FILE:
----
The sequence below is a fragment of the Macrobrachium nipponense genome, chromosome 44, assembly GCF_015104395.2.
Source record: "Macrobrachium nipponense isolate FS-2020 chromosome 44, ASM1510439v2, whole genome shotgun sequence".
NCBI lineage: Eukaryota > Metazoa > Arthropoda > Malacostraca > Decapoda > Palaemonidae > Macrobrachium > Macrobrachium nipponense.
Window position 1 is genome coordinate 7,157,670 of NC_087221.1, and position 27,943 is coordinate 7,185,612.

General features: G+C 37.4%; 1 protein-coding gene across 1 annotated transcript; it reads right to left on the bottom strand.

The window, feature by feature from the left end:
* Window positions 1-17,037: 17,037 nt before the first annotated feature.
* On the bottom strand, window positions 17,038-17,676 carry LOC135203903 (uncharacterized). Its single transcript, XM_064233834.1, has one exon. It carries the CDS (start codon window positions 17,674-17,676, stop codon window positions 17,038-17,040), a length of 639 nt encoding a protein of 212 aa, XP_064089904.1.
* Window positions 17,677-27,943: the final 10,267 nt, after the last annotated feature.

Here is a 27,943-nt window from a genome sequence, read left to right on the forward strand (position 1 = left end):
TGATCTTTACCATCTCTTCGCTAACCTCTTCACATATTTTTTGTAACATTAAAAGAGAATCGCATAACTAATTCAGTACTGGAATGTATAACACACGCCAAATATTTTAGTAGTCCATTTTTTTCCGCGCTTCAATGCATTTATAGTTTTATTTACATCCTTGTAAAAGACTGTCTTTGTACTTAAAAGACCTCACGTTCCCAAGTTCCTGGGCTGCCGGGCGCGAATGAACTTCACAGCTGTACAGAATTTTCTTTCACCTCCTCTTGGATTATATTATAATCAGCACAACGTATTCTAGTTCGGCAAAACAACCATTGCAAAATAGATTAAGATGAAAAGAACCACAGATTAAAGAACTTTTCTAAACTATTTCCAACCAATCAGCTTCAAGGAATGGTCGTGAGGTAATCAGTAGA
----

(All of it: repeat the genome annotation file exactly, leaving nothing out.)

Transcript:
The sequence below is a fragment of the Macrobrachium nipponense genome, chromosome 44, assembly GCF_015104395.2.
Source record: "Macrobrachium nipponense isolate FS-2020 chromosome 44, ASM1510439v2, whole genome shotgun sequence".
NCBI lineage: Eukaryota > Metazoa > Arthropoda > Malacostraca > Decapoda > Palaemonidae > Macrobrachium > Macrobrachium nipponense.
Window position 1 is genome coordinate 7,157,670 of NC_087221.1, and position 27,943 is coordinate 7,185,612.

General features: G+C 37.4%; 1 protein-coding gene across 1 annotated transcript; it reads right to left on the bottom strand.

The window, feature by feature from the left end:
* Window positions 1-17,037: 17,037 nt before the first annotated feature.
* On the bottom strand, window positions 17,038-17,676 carry LOC135203903 (uncharacterized). Its single transcript, XM_064233834.1, has one exon. It carries the CDS (start codon window positions 17,674-17,676, stop codon window positions 17,038-17,040), a length of 639 nt encoding a protein of 212 aa, XP_064089904.1.
* Window positions 17,677-27,943: the final 10,267 nt, after the last annotated feature.

Here is a 27,943-nt window from a genome sequence, read left to right on the forward strand (position 1 = left end):
TGATCTTTACCATCTCTTCGCTAACCTCTTCACATATTTTTTGTAACATTAAAAGAGAATCGCATAACTAATTCAGTACTGGAATGTATAACACACGCCAAATATTTTAGTAGTCCATTTTTTTCCGCGCTTCAATGCATTTATAGTTTTATTTACATCCTTGTAAAAGACTGTCTTTGTACTTAAAAGACCTCACGTTCCCAAGTTCCTGGGCTGCCGGGCGCGAATGAACTTCACAGCTGTACAGAATTTTCTTTCACCTCCTCTTGGATTATATTATAATCAGCACAACGTATTCTAGTTCGGCAAAACAACCATTGCAAAATAGATTAAGATGAAAAGAACCACAGATTAAAGAACTTTTCTAAACTATTTCCAACCAATCAGCTTCAAGGAATGGTCGTGAGGTAATCAGTAGA